Last week, I summarized my two (#1 and #2) posts on Kyoto compliance and withdrawal into a shorter piece on the Globe and Mail’s Economy Lab. One of my regular readers, who unfortunately prefers to remain in anonymity and wrap his/her sometimes insightful comments in insults and derision, points out that there are important differences in timing between the Kyoto compliance period and the period in which penalties for non-compliance would be levied.
In my Globe and Mail article, I stated that, “Canada would be given 100 days after the 2014 review of our emissions inventories to buy international credits to make up the 805 Mt shortfall…(after which time) the penalty for non-compliance implies that Canada would be responsible to make up the shortfall of 805 Mt, plus 30 per cent, in a second commitment period after 2012.” I based my statements on an authoritative source on the issue, a UNFCC clarification on, “The Compliance Procedure with respect to Canada,” which states that:
Non-compliance with emissions targets is not an issue that can come before the enforcement branch until after the end of the commitment period in 2012.
a. A country in non-compliance with its 2012 target has 100 days after the expert review of its final emissions inventory to make up any shortfall (i.e., to buy credits).
b. If such a country still misses its target, it must make up the difference, plus 30%, in the second commitment period after 2012. It is also suspended from selling emissions credits in the emissions trading mechanism and within 3 months, it must submit a plan on the action it will take to meet second commitment period target.
My anonymous reader clarifies that there are timing considerations other than the 100 day period due to delays in assessments and appeals. The timing he/she suggests is:
Canada’s 2012 GHG inventory submitted April 15, 2014.
+ Inventory expert review = 12 months = April 15, 2015
+ True up period (to buy carbon permits to cover the emissions) = 100 days = circa July 25, 2015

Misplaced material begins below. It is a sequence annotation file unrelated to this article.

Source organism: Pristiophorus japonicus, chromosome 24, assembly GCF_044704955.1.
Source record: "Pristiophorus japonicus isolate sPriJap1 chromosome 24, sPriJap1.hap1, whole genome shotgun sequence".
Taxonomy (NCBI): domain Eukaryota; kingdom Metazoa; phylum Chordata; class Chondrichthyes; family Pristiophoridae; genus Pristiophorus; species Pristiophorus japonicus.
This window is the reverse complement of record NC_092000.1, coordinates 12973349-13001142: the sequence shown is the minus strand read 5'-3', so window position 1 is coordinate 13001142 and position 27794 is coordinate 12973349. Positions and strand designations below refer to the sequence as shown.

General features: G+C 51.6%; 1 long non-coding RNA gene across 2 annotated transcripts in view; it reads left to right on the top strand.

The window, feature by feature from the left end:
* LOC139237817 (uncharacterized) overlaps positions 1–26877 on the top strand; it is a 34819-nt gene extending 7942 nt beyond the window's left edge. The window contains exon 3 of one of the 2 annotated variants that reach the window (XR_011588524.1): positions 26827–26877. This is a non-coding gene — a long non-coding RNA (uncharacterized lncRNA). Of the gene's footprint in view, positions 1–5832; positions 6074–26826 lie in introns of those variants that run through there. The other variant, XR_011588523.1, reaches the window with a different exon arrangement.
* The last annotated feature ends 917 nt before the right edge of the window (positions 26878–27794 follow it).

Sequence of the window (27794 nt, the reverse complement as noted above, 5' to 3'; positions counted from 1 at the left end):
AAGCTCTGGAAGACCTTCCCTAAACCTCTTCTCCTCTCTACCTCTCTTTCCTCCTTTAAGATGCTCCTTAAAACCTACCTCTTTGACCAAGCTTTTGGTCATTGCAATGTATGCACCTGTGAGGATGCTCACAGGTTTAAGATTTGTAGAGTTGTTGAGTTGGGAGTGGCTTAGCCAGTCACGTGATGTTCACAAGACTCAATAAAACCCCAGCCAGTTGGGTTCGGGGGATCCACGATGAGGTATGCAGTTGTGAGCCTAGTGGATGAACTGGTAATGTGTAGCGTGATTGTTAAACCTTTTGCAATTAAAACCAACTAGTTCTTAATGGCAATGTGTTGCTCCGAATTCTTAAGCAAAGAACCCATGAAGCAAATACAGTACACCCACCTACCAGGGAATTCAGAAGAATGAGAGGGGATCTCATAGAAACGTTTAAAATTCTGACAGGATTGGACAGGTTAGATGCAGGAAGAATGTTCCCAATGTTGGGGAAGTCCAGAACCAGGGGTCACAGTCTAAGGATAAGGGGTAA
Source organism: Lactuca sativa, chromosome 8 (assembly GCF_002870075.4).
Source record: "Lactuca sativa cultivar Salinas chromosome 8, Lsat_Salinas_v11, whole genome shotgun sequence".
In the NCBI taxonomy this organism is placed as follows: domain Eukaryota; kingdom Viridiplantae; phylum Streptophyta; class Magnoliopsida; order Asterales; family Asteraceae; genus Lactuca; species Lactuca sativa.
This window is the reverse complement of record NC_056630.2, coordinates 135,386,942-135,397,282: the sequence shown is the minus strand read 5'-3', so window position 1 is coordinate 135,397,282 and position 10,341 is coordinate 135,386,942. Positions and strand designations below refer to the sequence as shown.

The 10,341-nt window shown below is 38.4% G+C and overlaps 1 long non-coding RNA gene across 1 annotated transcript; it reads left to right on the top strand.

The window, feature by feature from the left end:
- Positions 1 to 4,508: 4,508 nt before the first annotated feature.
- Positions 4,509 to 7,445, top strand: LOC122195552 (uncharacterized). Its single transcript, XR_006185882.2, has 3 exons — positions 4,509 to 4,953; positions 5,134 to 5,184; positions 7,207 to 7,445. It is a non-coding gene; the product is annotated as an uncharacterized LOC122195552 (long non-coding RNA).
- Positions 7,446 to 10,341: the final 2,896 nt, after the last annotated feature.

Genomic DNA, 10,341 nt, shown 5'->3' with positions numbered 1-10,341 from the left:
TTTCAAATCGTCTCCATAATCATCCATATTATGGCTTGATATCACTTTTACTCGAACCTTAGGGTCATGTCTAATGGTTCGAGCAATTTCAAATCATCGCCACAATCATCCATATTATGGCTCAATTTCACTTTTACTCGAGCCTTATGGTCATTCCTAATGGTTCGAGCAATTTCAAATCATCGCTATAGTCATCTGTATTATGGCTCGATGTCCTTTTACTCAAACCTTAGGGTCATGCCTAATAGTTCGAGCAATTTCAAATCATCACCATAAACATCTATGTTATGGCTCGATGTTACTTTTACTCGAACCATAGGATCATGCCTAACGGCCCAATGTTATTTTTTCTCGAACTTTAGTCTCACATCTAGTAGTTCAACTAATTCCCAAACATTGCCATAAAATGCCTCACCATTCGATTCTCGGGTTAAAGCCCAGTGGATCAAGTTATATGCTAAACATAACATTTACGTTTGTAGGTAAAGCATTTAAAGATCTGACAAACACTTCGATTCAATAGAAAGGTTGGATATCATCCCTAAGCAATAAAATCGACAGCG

+Compliance assessment calculations and notification of non compliance calculation(quick)
+ 10 weeks for non-compliant party to dispute non compliance calculation = circa October 10, 2015
+ 4 weeks for enforcement branch of compliance committee to issue preliminary finding = circa November 10, 2015
+ 10 weeks for party to dispute preliminary finding = circa January 25, 2016.
+ 4 weeks for enforcement branch to issue final decision = February 25, 2016.
As such, his/her contention is that penalties for non-compliance would not be assessed before February, 2016, thus negating the gains to withdrawal from the Kyoto protocol before the end of December, 2011. This certainly provides valuable context to the decision Canada faces, but I don’t believe it changes the core factor that Canada has little or nothing to gain from remaining in the Kyoto Protocol when it has made no measurable efforts to achieve its targets, but also limited losses from remaining in Kyoto given that penalties for non-compliance involve a tightening of second period commitments which Canada has clearly indicated it will not be taking on.
As always, I welcome your comments and feedback. When I started this blog, I was very clear that one of the intentions was, “for me to solidify my thinking on policy issues and subject my thinking to a form of peer review from you.” That hasn’t changed.